Ancient Nez Perce Art Still Flourishes
Beadwork and horse regalia are glorious art forms for the Nimigpuu
The Nez Perce tribe of Oregon, Washington and Idaho is known for their illustrious leader, Chief Joseph (his Nez Perce name, Hinmatóowyalahtq̓it meant “Thunder Rolling Down the Mountain”), and their amazing spotted horses, Appaloosas. But they are also a complicated and industrious tribe known for their inventiveness and magnificent beaded artwork. That artwork manifested itself not only in their clothing, moccasins, tipis, blankets, and household gear, but also especially in the decoration of their prized horses.
The gear they created for their horses included bridles, rein decorations, native saddles, saddles ornaments, banners and blankets, martingales (chest straps), head gear and head bonnets, stirrup covers, and saddle bags. The Nez Perce created most of these pieces from cured hides, that were then dyed, embroidered, decorated with drawings, or decorated with beads made from a wide variety of materials, natural and also traded beads. Natural materials included shells, bones, pebbles, claws, nuts, seeds, porcupine quills, horns, pieces of metal, bird talons, sometimes even animals heads or animal fetuses (these especially for bags called parfleches). The Nez Perce were also known for their fine basket weaving from grasses and organic materials and sometimes incorporated this artform in their horse regalia as well.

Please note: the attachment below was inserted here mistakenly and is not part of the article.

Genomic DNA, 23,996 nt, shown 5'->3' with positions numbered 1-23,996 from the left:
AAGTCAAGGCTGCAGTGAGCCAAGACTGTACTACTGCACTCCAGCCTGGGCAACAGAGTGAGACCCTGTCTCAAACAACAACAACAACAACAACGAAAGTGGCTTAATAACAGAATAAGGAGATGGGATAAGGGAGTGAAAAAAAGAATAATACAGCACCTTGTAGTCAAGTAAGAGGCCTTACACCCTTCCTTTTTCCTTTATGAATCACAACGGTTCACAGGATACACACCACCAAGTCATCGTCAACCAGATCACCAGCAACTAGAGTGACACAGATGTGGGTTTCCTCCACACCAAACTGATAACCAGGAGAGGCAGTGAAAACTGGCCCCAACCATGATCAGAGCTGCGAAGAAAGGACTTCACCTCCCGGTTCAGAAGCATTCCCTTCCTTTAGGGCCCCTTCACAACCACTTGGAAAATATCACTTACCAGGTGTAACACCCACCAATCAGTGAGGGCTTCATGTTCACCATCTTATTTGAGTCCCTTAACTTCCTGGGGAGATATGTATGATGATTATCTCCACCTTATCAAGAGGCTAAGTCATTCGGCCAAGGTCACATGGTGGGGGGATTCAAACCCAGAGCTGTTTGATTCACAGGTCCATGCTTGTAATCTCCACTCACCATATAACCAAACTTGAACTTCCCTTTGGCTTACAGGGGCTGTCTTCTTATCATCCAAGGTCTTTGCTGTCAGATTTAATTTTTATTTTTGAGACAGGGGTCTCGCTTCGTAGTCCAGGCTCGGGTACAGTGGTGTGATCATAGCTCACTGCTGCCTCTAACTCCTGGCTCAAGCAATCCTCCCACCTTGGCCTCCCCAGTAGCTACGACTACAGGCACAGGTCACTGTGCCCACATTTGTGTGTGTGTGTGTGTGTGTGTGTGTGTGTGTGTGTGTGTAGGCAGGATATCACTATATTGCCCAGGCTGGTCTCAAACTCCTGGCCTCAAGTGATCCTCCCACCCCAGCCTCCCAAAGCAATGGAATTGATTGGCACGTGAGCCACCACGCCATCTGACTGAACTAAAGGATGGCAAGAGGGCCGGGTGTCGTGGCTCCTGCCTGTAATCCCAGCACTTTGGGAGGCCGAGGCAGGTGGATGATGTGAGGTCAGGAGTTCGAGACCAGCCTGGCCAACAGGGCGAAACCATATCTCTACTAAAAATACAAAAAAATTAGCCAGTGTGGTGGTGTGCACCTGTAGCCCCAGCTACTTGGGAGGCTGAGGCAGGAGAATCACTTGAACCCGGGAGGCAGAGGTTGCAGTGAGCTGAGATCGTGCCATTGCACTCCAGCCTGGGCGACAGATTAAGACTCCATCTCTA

The Nez Perce were especially renowned for their beautiful and extremely colorful designs, that could be geometric, floral, or narrative images, usually of animals, hunting or war exploits.
The artform still flourishes today among the Nez Perce and are worn as magnificent regalia at powwows, weddings, parades, reenactment events, for movie scenes, and for other special occasions. Many antique and contemporary examples of Nez Perce work are also exhibited at art galleries, fine arts museums, the Smithsonian, and numerous Native American museums.
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"Ancient Nez Perce Art Still Flourishes" was first published on Facebook and NotesfromtheFrontier.com on April 9, 2020
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